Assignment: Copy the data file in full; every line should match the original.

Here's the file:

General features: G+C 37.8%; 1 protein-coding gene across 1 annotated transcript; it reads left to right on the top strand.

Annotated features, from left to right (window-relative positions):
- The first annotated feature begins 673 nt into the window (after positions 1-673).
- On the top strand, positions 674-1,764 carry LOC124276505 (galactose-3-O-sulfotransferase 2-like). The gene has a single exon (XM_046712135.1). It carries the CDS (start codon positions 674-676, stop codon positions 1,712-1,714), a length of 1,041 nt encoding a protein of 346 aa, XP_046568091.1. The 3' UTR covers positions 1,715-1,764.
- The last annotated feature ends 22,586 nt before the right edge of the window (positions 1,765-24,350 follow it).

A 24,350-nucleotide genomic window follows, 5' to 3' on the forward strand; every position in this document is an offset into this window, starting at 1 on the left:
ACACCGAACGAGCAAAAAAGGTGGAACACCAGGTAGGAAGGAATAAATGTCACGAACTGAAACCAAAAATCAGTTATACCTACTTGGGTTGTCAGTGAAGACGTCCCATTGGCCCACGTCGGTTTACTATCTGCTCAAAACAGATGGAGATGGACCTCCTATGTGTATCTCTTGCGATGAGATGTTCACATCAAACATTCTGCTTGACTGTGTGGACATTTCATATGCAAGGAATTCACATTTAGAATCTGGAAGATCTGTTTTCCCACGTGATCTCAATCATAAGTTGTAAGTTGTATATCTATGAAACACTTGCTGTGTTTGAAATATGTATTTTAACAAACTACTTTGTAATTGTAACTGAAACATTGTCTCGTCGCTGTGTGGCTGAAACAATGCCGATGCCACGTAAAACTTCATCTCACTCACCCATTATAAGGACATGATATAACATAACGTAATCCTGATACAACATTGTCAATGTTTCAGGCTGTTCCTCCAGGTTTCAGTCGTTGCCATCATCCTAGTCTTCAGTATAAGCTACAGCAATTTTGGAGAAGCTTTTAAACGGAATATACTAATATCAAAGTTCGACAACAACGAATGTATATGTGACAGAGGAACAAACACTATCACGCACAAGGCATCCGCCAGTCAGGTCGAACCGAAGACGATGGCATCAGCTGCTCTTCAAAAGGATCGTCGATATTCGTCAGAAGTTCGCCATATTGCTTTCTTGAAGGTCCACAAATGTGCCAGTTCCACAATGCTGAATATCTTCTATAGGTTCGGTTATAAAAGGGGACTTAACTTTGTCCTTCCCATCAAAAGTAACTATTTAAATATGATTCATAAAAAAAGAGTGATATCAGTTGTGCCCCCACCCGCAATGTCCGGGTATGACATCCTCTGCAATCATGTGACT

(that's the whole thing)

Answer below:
General features: G+C 37.8%; 1 protein-coding gene across 1 annotated transcript; it reads left to right on the top strand.

Annotated features, from left to right (window-relative positions):
- The first annotated feature begins 673 nt into the window (after positions 1-673).
- On the top strand, positions 674-1,764 carry LOC124276505 (galactose-3-O-sulfotransferase 2-like). The gene has a single exon (XM_046712135.1). It carries the CDS (start codon positions 674-676, stop codon positions 1,712-1,714), a length of 1,041 nt encoding a protein of 346 aa, XP_046568091.1. The 3' UTR covers positions 1,715-1,764.
- The last annotated feature ends 22,586 nt before the right edge of the window (positions 1,765-24,350 follow it).

A 24,350-nucleotide genomic window follows, 5' to 3' on the forward strand; every position in this document is an offset into this window, starting at 1 on the left:
ACACCGAACGAGCAAAAAAGGTGGAACACCAGGTAGGAAGGAATAAATGTCACGAACTGAAACCAAAAATCAGTTATACCTACTTGGGTTGTCAGTGAAGACGTCCCATTGGCCCACGTCGGTTTACTATCTGCTCAAAACAGATGGAGATGGACCTCCTATGTGTATCTCTTGCGATGAGATGTTCACATCAAACATTCTGCTTGACTGTGTGGACATTTCATATGCAAGGAATTCACATTTAGAATCTGGAAGATCTGTTTTCCCACGTGATCTCAATCATAAGTTGTAAGTTGTATATCTATGAAACACTTGCTGTGTTTGAAATATGTATTTTAACAAACTACTTTGTAATTGTAACTGAAACATTGTCTCGTCGCTGTGTGGCTGAAACAATGCCGATGCCACGTAAAACTTCATCTCACTCACCCATTATAAGGACATGATATAACATAACGTAATCCTGATACAACATTGTCAATGTTTCAGGCTGTTCCTCCAGGTTTCAGTCGTTGCCATCATCCTAGTCTTCAGTATAAGCTACAGCAATTTTGGAGAAGCTTTTAAACGGAATATACTAATATCAAAGTTCGACAACAACGAATGTATATGTGACAGAGGAACAAACACTATCACGCACAAGGCATCCGCCAGTCAGGTCGAACCGAAGACGATGGCATCAGCTGCTCTTCAAAAGGATCGTCGATATTCGTCAGAAGTTCGCCATATTGCTTTCTTGAAGGTCCACAAATGTGCCAGTTCCACAATGCTGAATATCTTCTATAGGTTCGGTTATAAAAGGGGACTTAACTTTGTCCTTCCCATCAAAAGTAACTATTTAAATATGATTCATAAAAAAAGAGTGATATCAGTTGTGCCCCCACCCGCAATGTCCGGGTATGACATCCTCTGCAATCATGTGACT